Summer vacation is a time to catch up on routine doctor visits and routine screening procedures. Here’s why I stopped getting routine dental x-rays.
As with any medical issue, you have to be your own advocate. Since I can remember, I have never followed my dentists’ recommendations on x-rays.
It seemed to me that dental x-rays every 6 months or even every year was way too frequent for my liking. Finally, my stance on this issue has been vindicated.
In this study published in the journal Cancer in 2012, the researchers found that dental x-rays, particularly when obtained frequently and at a young age, may be associated with a statistically significant increased risk of intracranial meningioma.
It’s common knowledge that x-rays expose people to ionizing radiation that is cumulative. The more x-rays you get over a lifetime, the more exposure to ionizing radiation that accumulates in the surrounding tissues. and may alter the DNA.
This study found the increased risk for meningioma in people who underwent routine bitewing or panoramic x-rays.
The researchers reported,
The findings presented here are important, because dental x-rays remain the most common artificial source of exposure to ionizing radiation for individuals living in the United States.
Meningioma is the most common type of primary brain tumor and is generally benign (90%). It arises from the membranes that surround and protect the brain, called the meninges. However, if a tumor pushes inward, it can press upon brain tissue and would need to be treated with surgery or radiation treatment (ironically).
Typically, a small meningioma is simply watched and not treated. Upwards of 170,000 people have been diagnosed with meningioma in this country. Are these the people who go to the dentist consistently?
Children are smaller and more susceptible to the negative effects of ionizing radiation as their tissues and glands are still growing.
Keith L. Black MD, chair and professor of the Department of Neurosurgery, director of the Maxine Dunitz Neurosurgical Institute, and director of the Johnnie L. Cochran, Jr. Brain Tumor Center at Cedars-Sinai Medical Center in Los Angeles, California said,
The importance of this study is that it shows that this is not a procedure with zero risk… As a general rule, we need to be more concerned about x-ray exposure, particularly in the younger population.
Derek Johnson, MD, a neurologist who specializes in neuro-oncology at the Mayo Clinic in Rochester, Minnesota said,
I think this is the best and most conclusive evidence to date that low-dose repeated exposure — the kind of thing we come into contact with relatively regularly in our day-to-day life — is likely a true risk factor for this particular tumor.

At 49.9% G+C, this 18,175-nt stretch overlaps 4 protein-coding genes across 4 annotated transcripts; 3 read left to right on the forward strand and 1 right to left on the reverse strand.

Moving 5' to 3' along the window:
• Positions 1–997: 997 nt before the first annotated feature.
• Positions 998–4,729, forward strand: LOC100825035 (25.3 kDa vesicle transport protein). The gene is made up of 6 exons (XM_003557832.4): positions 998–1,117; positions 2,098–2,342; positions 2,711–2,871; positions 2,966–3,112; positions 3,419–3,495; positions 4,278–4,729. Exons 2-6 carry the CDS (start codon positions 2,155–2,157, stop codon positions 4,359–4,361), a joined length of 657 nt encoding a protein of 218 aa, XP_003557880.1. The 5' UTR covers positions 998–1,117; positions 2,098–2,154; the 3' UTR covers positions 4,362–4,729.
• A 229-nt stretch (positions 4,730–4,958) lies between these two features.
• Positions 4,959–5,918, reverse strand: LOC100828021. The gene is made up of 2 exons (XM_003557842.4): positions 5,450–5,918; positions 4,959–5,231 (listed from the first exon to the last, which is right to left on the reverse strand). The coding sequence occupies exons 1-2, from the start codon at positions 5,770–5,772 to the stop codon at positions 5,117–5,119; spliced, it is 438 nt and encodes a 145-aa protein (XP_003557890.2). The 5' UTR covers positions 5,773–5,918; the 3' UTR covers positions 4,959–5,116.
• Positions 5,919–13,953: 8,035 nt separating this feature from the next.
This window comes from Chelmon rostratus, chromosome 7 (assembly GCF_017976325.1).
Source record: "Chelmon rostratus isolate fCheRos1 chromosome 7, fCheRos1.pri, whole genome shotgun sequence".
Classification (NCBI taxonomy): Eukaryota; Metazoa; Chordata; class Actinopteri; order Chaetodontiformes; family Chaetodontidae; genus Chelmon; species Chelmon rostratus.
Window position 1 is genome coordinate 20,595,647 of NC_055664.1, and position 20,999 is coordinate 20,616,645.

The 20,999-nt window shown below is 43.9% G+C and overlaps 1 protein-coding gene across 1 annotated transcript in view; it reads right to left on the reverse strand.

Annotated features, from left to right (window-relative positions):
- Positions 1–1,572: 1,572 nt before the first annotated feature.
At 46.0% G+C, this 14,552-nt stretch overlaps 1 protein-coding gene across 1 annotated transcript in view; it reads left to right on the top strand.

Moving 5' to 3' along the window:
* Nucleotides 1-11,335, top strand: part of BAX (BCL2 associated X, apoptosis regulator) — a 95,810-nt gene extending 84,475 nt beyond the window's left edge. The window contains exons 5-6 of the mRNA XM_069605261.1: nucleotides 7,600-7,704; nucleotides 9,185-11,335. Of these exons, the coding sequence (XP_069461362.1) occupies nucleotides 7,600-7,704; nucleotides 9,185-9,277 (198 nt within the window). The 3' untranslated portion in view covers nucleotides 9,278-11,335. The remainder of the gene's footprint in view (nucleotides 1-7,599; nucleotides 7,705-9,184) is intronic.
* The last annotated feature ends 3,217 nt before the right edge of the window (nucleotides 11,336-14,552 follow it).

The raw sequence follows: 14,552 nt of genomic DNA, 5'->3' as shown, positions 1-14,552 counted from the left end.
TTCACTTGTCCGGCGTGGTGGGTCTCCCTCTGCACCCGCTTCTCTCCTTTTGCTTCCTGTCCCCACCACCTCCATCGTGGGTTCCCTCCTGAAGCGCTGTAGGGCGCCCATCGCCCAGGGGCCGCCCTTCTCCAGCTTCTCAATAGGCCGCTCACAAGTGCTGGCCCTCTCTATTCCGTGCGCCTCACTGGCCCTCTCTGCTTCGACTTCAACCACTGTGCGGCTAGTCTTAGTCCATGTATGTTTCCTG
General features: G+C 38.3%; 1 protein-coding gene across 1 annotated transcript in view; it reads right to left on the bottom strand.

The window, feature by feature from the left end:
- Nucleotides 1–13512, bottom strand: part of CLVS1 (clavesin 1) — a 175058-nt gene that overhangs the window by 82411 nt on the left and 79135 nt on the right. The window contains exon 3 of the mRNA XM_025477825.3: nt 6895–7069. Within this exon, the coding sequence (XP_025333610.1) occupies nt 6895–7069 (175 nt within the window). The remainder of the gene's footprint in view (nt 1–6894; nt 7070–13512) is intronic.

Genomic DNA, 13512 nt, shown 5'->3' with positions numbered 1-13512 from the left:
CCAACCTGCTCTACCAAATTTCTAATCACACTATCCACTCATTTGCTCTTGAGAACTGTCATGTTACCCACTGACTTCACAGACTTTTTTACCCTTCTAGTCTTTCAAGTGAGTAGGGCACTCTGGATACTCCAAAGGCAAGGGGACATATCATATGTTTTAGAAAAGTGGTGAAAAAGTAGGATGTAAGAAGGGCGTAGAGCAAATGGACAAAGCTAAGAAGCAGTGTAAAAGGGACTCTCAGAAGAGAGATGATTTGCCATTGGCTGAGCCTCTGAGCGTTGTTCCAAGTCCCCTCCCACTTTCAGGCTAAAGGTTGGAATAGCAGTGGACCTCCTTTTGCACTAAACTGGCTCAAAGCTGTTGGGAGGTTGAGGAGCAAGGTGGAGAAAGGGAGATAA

Dr. Black advises,
Patients and parents should have conversations with their dentists about the risks and benefits of dental x-rays… so they can make the most informed, intelligent decisions about when to get them. Dental x-rays should not be indiscriminately used as a yearly screening test for patients. They should use them only when they’re only critically necessary.
Thank you Dr. Black. This is what I have been saying for years and many dentists have not appreciated it one bit.
Sometimes folks are intimidated by health professionals and simply follow their recommendations. However, not all health protocols are in the best interest of the patient. While dental x-rays may help diagnose problems — or evaluate problems further, a skilled dentist should be able to look in someone’s mouth and see a cavity without need for a screening x-ray.
I never saw the sense in yearly dental x-rays and would refuse them, knowing that my dentist would see a cavity and certainly I would feel pain at some point if there was a cavity. I also knew that I ate well and took care of my teeth and gums so that I wouldn’t have these types of problems.
I was certainly shocked to learn that some dentists actually take routine x-rays every 6 months! Frankly, I think that is abusive and harmful to the patient.
The rationale is that some people do not take care of their teeth – which is true – but excessive exposure to ionizing radiation not a good alternative.
Clearly we are talking about the excessive use of routine dental x-rays. If I have pain, I will consent to an x-ray of the tooth. If you are a person that gets a lot of cavities (of have a child that does) you have to reevaluate the diet and dental hygiene habits and try to improve them.
Note: I have been told by several dentists that the area between the teeth are difficult to see without an x-ray, so if you have problems with cavities between the teeth, that would be a rationale for using as few x-rays as possible to visualize this area.
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What do you do when your dentist wants to do x-rays? Leave a comment and let me know!
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